Antibacterial soap may do more harm than good
That antibacterial soap you keep around the bathroom — and the kitchen and workplace, for that matter — probably isn't doing you much good.
It may even be self-defeating.
Public concerns about germs, everything from E.coli O157:H7 found in undercooked red meat to flesh-eating bacteria, have driven more and more people to turn to antibacterial soaps and similar products to rid themselves and their home environments of these pathogens.
Industry has been more than happy to indulge this trend: More than two-thirds of liquid soaps sold in the United States contain bacterial agents — a $16-billion-a-year enterprise.
Even so, many health experts fear mania for antibacterial cleanliness not only is futile but may be contributing to a new breed of chemically-resistant super bugs.
Besides, they say, it's not even the antibacterial property of the soap that cleans your hands.
"It's the soap's surfactant property — the loosening of dirt, grime and other substances off the skin's surface and washing it away — that actually ensures clean hands," said Dr. Jean Weese, an Alabama Cooperative Extension System food scientist and Auburn University associate professor of food science.
Because this works so well, Weese said, there really is no need for antibacterial soaps in the first place. Indeed, for the antibacterial properties to work, soap would have to stay in contact with the skin for a very long time — much longer than most people would tolerate, she said.
"If bacterial soaps are used like lotions — applied onto skin and left there without washing it off — yes, that's somewhat effective, at least against bacteria. The problem is that most soap isn't made that way," she said. "Most people typically apply it for less than 20 seconds and wash it away."
Weese's views are supported by a recent study conducted among 238 Manhattan families. In the carefully designed study, the families used only antibacterial cleaners for roughly a year. Researchers found that they were just as likely to get sick as often as those who used standard cleaners.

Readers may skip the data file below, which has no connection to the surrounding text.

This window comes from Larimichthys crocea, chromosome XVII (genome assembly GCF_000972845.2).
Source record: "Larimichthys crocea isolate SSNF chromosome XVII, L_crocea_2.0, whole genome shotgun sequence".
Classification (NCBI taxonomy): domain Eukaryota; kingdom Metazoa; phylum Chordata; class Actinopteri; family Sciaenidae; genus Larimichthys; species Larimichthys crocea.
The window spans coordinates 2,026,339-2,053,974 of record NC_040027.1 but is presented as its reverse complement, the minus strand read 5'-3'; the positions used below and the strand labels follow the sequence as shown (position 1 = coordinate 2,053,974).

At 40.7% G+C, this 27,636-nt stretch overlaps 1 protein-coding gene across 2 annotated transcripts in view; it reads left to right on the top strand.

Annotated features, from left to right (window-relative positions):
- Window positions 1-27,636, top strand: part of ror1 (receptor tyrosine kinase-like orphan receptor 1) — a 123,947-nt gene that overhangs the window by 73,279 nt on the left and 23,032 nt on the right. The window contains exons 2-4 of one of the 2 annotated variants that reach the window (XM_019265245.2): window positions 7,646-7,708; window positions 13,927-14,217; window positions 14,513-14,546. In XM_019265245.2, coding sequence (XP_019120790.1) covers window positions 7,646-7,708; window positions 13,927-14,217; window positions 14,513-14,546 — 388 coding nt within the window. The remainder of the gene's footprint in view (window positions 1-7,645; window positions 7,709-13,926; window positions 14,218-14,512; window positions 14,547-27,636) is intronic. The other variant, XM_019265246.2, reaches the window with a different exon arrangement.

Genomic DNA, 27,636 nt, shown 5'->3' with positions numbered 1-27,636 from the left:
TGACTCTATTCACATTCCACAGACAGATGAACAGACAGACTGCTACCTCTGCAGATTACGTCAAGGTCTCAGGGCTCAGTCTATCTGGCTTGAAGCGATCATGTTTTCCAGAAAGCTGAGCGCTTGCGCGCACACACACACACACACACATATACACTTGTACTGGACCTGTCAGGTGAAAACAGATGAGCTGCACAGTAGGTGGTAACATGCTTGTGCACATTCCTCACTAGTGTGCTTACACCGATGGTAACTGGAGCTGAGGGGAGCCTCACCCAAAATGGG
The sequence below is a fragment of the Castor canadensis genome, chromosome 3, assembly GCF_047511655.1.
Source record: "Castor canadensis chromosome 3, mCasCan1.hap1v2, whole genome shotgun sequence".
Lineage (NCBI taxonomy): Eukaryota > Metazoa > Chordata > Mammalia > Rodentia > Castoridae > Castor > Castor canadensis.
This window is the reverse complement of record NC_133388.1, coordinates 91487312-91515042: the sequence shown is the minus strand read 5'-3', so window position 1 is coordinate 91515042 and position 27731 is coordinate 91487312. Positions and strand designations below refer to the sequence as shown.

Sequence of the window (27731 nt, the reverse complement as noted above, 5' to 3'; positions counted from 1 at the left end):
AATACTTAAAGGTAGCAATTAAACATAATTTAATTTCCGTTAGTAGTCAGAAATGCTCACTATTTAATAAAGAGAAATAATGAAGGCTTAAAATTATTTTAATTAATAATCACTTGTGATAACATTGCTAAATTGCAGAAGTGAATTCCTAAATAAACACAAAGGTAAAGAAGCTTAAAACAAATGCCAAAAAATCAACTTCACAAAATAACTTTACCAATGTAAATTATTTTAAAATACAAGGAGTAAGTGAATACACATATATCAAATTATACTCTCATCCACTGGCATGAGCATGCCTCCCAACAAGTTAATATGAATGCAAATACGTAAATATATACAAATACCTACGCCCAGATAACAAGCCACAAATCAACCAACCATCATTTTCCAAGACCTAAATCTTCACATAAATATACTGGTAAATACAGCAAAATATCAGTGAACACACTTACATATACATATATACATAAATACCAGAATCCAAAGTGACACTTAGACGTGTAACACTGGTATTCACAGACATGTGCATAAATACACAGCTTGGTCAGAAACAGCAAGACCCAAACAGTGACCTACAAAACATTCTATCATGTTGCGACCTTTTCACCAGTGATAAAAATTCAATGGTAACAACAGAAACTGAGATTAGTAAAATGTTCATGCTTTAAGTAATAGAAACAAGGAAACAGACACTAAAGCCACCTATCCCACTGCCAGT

Besides, Weese said, antibacterial soaps, aren't even effective against the things that most often make us sick: viruses.
It is a fact borne out in the findings of the Manhattan study. Even in cases where sicknesses were traced back to bacteria, the antibacterial soap didn't provide any added measure of protection, the study revealed.
Even worse, some fear the widespread use of these soaps and other cleaners may be contributing to the evolution of chemically-resistant superbugs — a theory that has been supported by a closer study of many common bacteria within the last few decades, Weese said.
"The old saying, 'What doesn't kill you makes you stronger,' certainly applies to the world of bacteria," she said.
"Bacteria, much like other organisms, change in response to stresses in their environment. One of these stresses could be exposure to antipathogenic substances such as soap."
Antibiotic resistant-bacteria, for example, are a growing concern in the medical community — a problem no longer confined only to hospitals.
Since the 1970s, doctors have routinely treated common staph infections with penicillin-type drugs — drugs that in recent years appear to have become far less effective. In some extreme cases, doctors have had to treat these types of infections even in young, otherwise healthy people with drugs previously reserved only for the desperately ill.
While this particular problem has been traced to an over-reliance on antibiotics, Weese said it underscores why any type of antibacterial product should be used responsibly.
"The bottom line is to wash your hands with old-fashioned soap, even though it's becoming increasingly harder to find products without the antibacterial solutions," she said. "Even if it's not causing super germs, it's still a waste of money. In fact, it's similar to taking lots of water-soluble vitamins. It's just being washed down the drain and not doing you any good."
Source: Dr. Jean Weese, Alabama Cooperative Extension System Food Scientist and Auburn University Associate Professor of Nutrition and Food Science.